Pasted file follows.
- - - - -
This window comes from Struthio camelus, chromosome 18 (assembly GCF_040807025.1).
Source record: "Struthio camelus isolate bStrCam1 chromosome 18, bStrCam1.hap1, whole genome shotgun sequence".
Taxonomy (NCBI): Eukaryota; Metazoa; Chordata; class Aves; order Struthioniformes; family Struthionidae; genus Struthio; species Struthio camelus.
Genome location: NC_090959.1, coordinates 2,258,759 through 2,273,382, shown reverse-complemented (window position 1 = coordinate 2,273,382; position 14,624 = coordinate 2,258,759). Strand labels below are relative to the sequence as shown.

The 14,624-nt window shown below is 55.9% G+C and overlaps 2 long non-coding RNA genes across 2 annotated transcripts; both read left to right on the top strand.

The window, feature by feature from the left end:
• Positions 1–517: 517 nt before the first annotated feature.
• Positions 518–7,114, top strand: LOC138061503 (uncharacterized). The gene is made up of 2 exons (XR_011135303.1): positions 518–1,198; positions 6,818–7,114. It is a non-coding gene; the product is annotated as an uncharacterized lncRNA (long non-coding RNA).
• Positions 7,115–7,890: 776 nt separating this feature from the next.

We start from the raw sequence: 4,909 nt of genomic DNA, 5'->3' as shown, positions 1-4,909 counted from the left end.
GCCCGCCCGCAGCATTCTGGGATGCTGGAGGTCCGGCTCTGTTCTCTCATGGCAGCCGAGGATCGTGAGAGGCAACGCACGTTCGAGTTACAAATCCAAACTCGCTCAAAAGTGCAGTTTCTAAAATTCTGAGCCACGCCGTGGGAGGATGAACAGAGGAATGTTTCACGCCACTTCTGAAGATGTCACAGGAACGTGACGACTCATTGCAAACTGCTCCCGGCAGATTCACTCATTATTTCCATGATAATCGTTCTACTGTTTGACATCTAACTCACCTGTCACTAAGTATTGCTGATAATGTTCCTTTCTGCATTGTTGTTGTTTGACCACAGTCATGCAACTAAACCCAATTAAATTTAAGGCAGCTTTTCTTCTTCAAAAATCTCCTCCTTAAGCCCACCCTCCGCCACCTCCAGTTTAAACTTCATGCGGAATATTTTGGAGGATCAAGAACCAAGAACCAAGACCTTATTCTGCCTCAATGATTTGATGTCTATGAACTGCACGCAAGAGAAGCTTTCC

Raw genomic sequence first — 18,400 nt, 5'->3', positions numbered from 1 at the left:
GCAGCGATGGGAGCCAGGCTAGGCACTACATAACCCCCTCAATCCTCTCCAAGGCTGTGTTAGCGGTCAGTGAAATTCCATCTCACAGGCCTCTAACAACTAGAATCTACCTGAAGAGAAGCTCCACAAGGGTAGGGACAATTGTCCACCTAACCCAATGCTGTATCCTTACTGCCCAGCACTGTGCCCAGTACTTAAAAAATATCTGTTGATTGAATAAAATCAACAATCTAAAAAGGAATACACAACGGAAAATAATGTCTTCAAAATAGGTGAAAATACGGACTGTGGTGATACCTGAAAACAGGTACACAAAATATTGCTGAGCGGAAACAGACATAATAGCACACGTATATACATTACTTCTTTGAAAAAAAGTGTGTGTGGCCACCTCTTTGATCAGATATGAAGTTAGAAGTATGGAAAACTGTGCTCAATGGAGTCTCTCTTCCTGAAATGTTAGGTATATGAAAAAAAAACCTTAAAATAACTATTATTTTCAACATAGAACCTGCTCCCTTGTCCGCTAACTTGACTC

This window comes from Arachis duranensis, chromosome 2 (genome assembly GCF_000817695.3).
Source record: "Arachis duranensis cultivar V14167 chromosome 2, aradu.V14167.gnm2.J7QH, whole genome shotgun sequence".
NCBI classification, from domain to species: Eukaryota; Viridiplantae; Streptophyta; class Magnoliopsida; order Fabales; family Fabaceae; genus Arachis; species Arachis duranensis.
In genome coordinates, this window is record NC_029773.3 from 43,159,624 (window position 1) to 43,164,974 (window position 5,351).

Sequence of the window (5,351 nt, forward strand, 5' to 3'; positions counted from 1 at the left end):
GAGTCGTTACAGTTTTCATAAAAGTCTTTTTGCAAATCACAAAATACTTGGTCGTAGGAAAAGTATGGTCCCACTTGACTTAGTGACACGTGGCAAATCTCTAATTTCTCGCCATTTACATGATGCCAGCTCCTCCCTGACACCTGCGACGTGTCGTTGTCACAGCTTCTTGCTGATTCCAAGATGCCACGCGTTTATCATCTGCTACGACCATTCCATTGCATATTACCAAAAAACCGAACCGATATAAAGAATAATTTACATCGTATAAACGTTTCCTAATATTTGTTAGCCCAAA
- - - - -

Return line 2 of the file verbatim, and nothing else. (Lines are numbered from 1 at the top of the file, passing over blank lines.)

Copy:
Source record: "Struthio camelus isolate bStrCam1 chromosome 18, bStrCam1.hap1, whole genome shotgun sequence".